top of page
  • Crisafulli Team

How To Be A Nomad—A Case Study

Nomad is a buy-and-hold real estate strategy that—similarly to the sheep and goat herding strategy—involves temporarily occupying a place before pulling up your stakes and moving on. But that’s about all the two have in common.

The nomad strategy we recommend for most people—especially if you're starting out:

1. Buy a multifamily using an FHA loan.

2. Rent the other unit(s) to offset your mortgage payment.

3. When you have >20% equity in your home, refinance into a conventional loan (*you can only have one FHA loan at a time).

4. Buy your next property (FHA if going multifamily or conventional if single-family) and, now, rent both original units to tenants.

5. Repeat as often as is possible or until it no longer makes sense for your situation.

Why this method?

  1. Financing for an owner-occupant is often cheaper, both in the interest you’ll pay monthly as well as the amount required as a downpayment for the loan. With conventional financing, you can put down as little as 3 percent as an owner occupant, whereas a single family investment property will require a minimum of 20 percent.

  2. This is an excellent way to slowly grow a real estate portfolio with, relatively, very little cash. The benefits to owning real estate are many, and a sizable portfolio of investments will substantially offset your taxable income through mortgage interest deductions and depreciation.

  3. Nomad is the slow and steady way to build passive income. By keeping your properties as rentals, and assuming you buy them right, your monthly cashflow will increase with each successive property.

  4. Buying and holding real estate using nomad gives you the opportunity to build major equity across the properties in your portfolio simply by making your mortgage payments—payments which are covered or majorly offset by rental income. Depending on your situation and risk tolerance, you can access this equity for future investments.

How it works.

Let's look at an example using a real property we've been evaluating.

Here's a duplex that came on the market recently in Northern Colorado.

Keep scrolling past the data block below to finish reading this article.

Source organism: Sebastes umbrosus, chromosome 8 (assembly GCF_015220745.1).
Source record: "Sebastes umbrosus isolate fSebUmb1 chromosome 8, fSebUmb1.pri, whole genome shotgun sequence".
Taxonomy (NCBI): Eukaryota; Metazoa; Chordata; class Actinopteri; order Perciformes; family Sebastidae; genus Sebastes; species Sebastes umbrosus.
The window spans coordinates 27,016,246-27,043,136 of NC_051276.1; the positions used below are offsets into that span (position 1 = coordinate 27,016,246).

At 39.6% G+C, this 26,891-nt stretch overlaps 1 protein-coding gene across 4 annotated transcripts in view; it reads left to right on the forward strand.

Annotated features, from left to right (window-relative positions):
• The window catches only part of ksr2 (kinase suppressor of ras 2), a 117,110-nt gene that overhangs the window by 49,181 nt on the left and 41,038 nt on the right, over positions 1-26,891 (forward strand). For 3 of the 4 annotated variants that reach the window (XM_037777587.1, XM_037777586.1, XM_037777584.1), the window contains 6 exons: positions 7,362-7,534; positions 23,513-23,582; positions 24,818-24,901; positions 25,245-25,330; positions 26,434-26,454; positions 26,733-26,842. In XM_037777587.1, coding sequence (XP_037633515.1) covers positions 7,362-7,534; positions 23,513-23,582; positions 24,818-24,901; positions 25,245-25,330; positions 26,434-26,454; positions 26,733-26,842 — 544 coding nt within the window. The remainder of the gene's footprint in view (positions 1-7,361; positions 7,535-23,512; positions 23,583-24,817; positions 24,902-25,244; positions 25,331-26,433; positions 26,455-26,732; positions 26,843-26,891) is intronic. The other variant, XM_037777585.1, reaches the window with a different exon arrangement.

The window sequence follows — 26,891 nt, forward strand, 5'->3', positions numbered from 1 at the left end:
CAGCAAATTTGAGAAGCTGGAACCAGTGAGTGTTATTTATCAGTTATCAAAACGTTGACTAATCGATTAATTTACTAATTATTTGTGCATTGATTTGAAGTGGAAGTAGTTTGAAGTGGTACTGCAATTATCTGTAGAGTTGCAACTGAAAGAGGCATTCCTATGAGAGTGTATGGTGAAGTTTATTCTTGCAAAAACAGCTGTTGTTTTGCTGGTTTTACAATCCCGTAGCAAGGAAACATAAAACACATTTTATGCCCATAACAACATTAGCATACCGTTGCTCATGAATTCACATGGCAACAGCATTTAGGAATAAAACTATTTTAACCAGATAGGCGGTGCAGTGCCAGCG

Price: $287,000

Current rents: $1700/month ($850 per side)

Utilities (water & sewer): $80/month

Maintenance: $1000/year

We know from talking with the owner that it has a new roof, new furnace and water heater, and a historically low vacancy rate.

We are also confident that these units are currently rented below market value. By comparing comparable currently-rented units as well as rental inventory, rents should be in the $1100-$1200/month range ($250-350 more than current rents)—exactly the kind of hidden potential an investor looks for.

Approaching this with the Nomad strategy, you want to purchase the property for as little cash out of pocket as possible. Here's what that would look like using an FHA loan:

Using our more conservative rental estimate, you are offsetting this monthly payment of $1864 by $1100 from rental income. Now you've got an appreciating asset and a home that is costing you just $764/month (Since we're looking at owner occupying a duplex versus a single family home, the fixed costs of maintaining a home don't factor heavily for comparison's sake, though you certainly need to have extra reserves for unexpected expenses).

We're going to make the reasonable assumption that in four years you will have enough equity in the property to refinance into a conventional loan, thus freeing up an FHA loan for another multi-family property. Why do we make that assumption? By simply making your monthly mortgage payments, your balance will be at $260,242 by the end of 2020. When you factor in a conservative rate of appreciation of 4% from the starting value of $287,000, the value in four years would be $335,749. $260,242 / $335,749 = 78% LTV (Loan to Value), or 22% equity in your home. Added bonus, with a conventional loan you drop that $200/month mortgage insurance. Boom! Time to move.

It just so happens that there is an identical duplex next door to this one for sale. What are the odds? It probably won't be available in four years, but we'll use it to demonstrate the next step in Nomad. Just like home values, rental rates appreciate as well. If we use an estimate of 3%/year, that initial rent of $1100/month will have increased to $1240/month.

Here's what it would look like to buy the other duplex at the appreciated value of $335,749 as an owner occupant, and with your first duplex now as solely a rental property.


In four years time you have:

  • Two residential properties

  • Four rental units

  • Housing expense of just $124/month

  • Almost $90,000 in equity

Not bad.

Moving forward, you also now have a host of other strategies at your disposal:

  • Hold on to these properties until the loans are paid off and have passive income of about $8000/month (Simply using a 2% annual inflation rate—not rental market appreciation which is even higher—for 30 years).

  • Utilize the equity accrued in the coming years either through a cash-out refinance or a home equity line of credit to finance other real estate investments.

  • Do a 1031 Exchange in the future to finance a larger multifamily property or commercial building

When it's time to move beyond the Nomad strategy, here's a story with plenty of helpful lessons.

342 views0 comments
bottom of page